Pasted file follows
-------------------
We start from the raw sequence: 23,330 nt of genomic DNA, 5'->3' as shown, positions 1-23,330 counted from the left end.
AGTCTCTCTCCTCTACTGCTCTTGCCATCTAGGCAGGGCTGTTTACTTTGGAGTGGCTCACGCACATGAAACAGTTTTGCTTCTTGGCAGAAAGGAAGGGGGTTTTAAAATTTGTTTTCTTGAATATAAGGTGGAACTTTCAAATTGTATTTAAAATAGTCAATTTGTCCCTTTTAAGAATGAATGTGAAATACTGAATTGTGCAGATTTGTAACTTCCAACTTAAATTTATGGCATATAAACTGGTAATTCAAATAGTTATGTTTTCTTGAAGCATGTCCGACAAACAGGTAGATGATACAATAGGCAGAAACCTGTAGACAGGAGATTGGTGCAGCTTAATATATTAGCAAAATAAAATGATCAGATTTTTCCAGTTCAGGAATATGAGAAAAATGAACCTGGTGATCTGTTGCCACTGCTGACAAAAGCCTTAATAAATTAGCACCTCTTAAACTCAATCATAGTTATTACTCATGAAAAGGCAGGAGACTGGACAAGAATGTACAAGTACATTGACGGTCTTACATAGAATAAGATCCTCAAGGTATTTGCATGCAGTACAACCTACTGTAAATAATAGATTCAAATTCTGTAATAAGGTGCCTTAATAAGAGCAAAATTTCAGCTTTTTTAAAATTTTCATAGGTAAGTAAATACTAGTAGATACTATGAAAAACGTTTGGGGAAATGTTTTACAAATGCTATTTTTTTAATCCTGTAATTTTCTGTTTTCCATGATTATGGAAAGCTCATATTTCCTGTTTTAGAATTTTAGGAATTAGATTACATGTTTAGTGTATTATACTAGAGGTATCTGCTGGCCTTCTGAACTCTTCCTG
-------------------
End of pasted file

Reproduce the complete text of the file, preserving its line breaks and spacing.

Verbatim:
We start from the raw sequence: 23,330 nt of genomic DNA, 5'->3' as shown, positions 1-23,330 counted from the left end.
AGTCTCTCTCCTCTACTGCTCTTGCCATCTAGGCAGGGCTGTTTACTTTGGAGTGGCTCACGCACATGAAACAGTTTTGCTTCTTGGCAGAAAGGAAGGGGGTTTTAAAATTTGTTTTCTTGAATATAAGGTGGAACTTTCAAATTGTATTTAAAATAGTCAATTTGTCCCTTTTAAGAATGAATGTGAAATACTGAATTGTGCAGATTTGTAACTTCCAACTTAAATTTATGGCATATAAACTGGTAATTCAAATAGTTATGTTTTCTTGAAGCATGTCCGACAAACAGGTAGATGATACAATAGGCAGAAACCTGTAGACAGGAGATTGGTGCAGCTTAATATATTAGCAAAATAAAATGATCAGATTTTTCCAGTTCAGGAATATGAGAAAAATGAACCTGGTGATCTGTTGCCACTGCTGACAAAAGCCTTAATAAATTAGCACCTCTTAAACTCAATCATAGTTATTACTCATGAAAAGGCAGGAGACTGGACAAGAATGTACAAGTACATTGACGGTCTTACATAGAATAAGATCCTCAAGGTATTTGCATGCAGTACAACCTACTGTAAATAATAGATTCAAATTCTGTAATAAGGTGCCTTAATAAGAGCAAAATTTCAGCTTTTTTAAAATTTTCATAGGTAAGTAAATACTAGTAGATACTATGAAAAACGTTTGGGGAAATGTTTTACAAATGCTATTTTTTTAATCCTGTAATTTTCTGTTTTCCATGATTATGGAAAGCTCATATTTCCTGTTTTAGAATTTTAGGAATTAGATTACATGTTTAGTGTATTATACTAGAGGTATCTGCTGGCCTTCTGAACTCTTCCTG